There are very few productions which leave you feeling sad when they finish; for reality seems shockingly hollow after the magic you’ve witnessed on stage. The current production of Shakespeare’s Much Ado About Nothing at the Globe Theatre definitely falls into this category.
Directed by Jeremy Herrin, currently the Associate Director at the Royal Court, this production is energetic, maintaining a good pace from start to finish. This is Herrin’s first production at the Globe Theatre and I hope he gets the critical acclaim he deserves. Under his direction, even the rain yesterday couldn’t break the mystical spell of watching Shakespeare in an open theatre. The simple but ingenuous stage design depicting an orange grove and fountains evokes a warm Mediterranean garden whatever the British weather maybe up to. Not only is this garden (and space) pleasing to look at but it is also functional, seamlessly switching from a garden to a church and vice versa. The stage and the wonderful Moorish sounding music are the perfect prelude to what is to follow and what follows is a magical play that delivers the comedy, inviting the audience to join in the mirth and the excitement.
The two lead players, Eve Best and Charles Edwards, are flawless in their portrayals of Beatrice and Benedick respectively. Best’s Beatrice, with her hairstyle and gait, has an unmistakeable touch of the contemporary woman in her which sits perfectly well with Beatrice’s views about marriage, men and women’s will. What we get in this production is a confident Beatrice and not one who is afraid to love (and marry) because of the fear of rejection. Edwards manages to make Benedick both loveable and virile, making his character an instant hit with the audience. The separate eavesdropping scenes involving both Beatrice and Benedick where they are duped into thinking the other loves them have the right attributes of memorable Shakespearean scenes. I don’t want to give too much away but, needless to say, the audience will marvel at the stage direction. Neither Best nor Edwards outshines the other but the chemistry and the even-handed acting and stage presence between the two make Beatrice and Benedick the perfect sparring partners.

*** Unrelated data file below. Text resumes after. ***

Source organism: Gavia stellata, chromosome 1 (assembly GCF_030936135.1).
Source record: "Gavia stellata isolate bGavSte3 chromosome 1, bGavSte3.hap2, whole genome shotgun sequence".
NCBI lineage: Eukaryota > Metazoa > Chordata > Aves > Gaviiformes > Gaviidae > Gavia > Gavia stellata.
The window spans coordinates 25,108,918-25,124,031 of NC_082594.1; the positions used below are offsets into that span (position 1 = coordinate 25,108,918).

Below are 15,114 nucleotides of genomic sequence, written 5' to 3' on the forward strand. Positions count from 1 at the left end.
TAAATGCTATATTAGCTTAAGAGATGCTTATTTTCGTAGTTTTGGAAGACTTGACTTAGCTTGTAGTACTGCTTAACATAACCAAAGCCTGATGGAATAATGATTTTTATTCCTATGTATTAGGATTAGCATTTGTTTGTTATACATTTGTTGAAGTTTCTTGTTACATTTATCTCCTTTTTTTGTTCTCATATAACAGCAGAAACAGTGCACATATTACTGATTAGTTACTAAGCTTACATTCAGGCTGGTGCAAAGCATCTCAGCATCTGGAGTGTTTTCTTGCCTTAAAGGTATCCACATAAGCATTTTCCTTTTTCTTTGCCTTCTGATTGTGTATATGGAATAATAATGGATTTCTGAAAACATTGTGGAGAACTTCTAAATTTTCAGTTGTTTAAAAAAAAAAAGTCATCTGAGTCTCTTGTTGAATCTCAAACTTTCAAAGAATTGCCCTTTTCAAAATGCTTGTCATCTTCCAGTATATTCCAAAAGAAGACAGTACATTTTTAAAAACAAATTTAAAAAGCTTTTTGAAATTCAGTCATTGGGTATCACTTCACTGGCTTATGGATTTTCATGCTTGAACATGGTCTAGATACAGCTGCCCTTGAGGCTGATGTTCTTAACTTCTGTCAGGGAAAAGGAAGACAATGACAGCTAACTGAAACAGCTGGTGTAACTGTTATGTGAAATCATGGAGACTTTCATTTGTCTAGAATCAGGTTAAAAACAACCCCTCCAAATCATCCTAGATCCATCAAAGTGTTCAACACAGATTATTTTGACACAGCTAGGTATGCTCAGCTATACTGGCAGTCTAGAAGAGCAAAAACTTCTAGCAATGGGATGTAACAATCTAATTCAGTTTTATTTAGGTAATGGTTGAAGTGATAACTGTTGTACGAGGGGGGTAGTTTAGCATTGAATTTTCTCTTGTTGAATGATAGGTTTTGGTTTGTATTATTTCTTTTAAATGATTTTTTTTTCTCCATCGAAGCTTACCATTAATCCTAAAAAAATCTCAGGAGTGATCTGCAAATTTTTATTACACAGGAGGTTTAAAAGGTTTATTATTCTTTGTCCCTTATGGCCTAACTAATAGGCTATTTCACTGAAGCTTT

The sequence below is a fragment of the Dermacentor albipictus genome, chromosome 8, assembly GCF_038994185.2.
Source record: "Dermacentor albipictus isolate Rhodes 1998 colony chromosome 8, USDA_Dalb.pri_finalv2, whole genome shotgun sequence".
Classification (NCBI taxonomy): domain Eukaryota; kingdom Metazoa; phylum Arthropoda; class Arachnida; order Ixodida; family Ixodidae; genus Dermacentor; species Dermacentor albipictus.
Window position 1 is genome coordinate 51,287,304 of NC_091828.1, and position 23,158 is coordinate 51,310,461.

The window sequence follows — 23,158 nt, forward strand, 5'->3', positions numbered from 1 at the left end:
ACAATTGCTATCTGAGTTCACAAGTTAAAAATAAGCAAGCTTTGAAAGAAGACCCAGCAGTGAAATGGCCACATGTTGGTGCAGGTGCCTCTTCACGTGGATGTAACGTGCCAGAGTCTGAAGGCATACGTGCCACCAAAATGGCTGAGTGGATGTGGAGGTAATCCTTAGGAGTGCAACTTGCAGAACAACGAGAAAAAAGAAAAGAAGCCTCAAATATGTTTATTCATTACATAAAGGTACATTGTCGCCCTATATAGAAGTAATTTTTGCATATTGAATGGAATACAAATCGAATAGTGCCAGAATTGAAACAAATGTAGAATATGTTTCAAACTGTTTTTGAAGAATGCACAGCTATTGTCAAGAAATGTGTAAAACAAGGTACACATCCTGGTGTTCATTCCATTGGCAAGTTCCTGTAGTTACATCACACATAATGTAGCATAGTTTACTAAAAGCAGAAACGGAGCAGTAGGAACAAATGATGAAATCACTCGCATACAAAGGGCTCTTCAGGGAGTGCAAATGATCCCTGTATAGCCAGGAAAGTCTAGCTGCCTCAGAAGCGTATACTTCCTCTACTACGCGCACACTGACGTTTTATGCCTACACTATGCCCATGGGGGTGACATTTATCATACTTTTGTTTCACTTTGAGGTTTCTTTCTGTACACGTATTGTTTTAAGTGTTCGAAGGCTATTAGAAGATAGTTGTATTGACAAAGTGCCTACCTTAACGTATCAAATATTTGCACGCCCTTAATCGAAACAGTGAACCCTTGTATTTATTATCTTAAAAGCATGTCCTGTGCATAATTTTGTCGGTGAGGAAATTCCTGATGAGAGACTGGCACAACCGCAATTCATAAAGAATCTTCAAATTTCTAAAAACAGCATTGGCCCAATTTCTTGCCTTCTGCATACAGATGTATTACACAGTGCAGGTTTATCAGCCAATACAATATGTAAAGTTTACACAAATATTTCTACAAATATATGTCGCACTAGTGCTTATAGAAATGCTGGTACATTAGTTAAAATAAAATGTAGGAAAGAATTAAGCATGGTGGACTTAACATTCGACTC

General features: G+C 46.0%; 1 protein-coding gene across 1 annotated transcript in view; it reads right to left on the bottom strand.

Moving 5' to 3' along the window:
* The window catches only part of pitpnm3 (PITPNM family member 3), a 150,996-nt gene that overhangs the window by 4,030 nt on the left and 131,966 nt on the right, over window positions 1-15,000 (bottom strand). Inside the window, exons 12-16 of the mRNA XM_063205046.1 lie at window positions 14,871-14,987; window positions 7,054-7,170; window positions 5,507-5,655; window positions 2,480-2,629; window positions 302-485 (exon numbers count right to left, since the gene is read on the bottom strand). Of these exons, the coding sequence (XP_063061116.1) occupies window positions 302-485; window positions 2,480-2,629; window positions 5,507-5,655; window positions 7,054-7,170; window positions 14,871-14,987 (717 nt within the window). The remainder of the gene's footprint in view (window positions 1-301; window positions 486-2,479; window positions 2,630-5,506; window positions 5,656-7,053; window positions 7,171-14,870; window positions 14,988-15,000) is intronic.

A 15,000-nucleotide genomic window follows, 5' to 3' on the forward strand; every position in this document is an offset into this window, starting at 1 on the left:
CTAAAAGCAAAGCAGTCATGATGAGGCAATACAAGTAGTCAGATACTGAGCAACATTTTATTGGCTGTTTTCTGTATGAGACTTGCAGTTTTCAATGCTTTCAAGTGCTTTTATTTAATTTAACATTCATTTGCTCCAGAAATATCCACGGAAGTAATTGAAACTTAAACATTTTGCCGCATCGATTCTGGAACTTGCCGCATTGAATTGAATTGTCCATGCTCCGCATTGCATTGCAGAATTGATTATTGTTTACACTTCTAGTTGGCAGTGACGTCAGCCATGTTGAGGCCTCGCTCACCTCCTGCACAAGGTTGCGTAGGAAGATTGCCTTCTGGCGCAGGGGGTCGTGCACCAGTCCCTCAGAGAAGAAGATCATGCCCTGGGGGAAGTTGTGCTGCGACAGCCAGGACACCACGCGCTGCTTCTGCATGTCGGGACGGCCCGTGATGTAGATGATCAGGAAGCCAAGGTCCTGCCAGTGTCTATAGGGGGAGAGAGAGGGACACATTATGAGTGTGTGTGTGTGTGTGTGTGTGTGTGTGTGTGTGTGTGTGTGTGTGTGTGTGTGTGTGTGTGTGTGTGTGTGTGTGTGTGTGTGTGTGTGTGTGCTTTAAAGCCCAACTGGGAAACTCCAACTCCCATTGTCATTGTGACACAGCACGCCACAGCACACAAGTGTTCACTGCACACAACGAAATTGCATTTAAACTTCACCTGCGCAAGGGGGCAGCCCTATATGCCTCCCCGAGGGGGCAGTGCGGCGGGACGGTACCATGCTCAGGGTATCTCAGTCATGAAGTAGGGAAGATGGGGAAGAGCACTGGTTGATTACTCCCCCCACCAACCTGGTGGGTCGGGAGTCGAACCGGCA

In contrast, the pairing of Ony Uhiara’s Hero and Philip Cumbus’ Claudio doesn’t flow naturally. Admittedly, these are not the most convincing of Shakespeare’s characters but the so called mutual attraction between both characters is awkward at times. Their reconciliation at the end looks and feels like they are simply going through the motions. Personally, I would have liked to have seen a bigger emphasis on the transactional nature of their relationship.
The rest of the cast give strong supporting performances. Joseph Marcell, who used to play the butler on the American sitcom The Fresh Prince of Bel-Air gives us a warts-and-all Leonato, who is funny, deceiving and an old man who can be easily deceived. Every word uttered by Matthew Pidgeon’s Don John is evil personified but his evilness extends to the way he spies on the other characters on stage. The famously funny scenes with Constable Dogberry (Paul Hunter) and his merry men, including his gigantic assistant Verges (Adrian Hood), don’t disappoint although after a while Dogberry’s antics can become a tad tiresome. The status quo amongst them defined by the size of their lanterns is terribly funny, however.
Curiously London will see two productions of Much Ado About Nothing this summer when the eagerly awaited West End production starring David Tennant and Catherine Tate opens soon. Competition is good but I am not prepared to pay for overpriced West End ticket prices. In any event, I don’t think I shall be missing out on anything – not after this exhilarating production at the Globe Theatre.
Much Ado About Nothing is on at the Globe Theatre until 1 October. Performance time is approximately 2 hours and 45 minutes with a 20 minute interval. Tickets are available at the Box Office 020 7401 9919 or http://www.shakespearesglobe.com/theatre/box-office.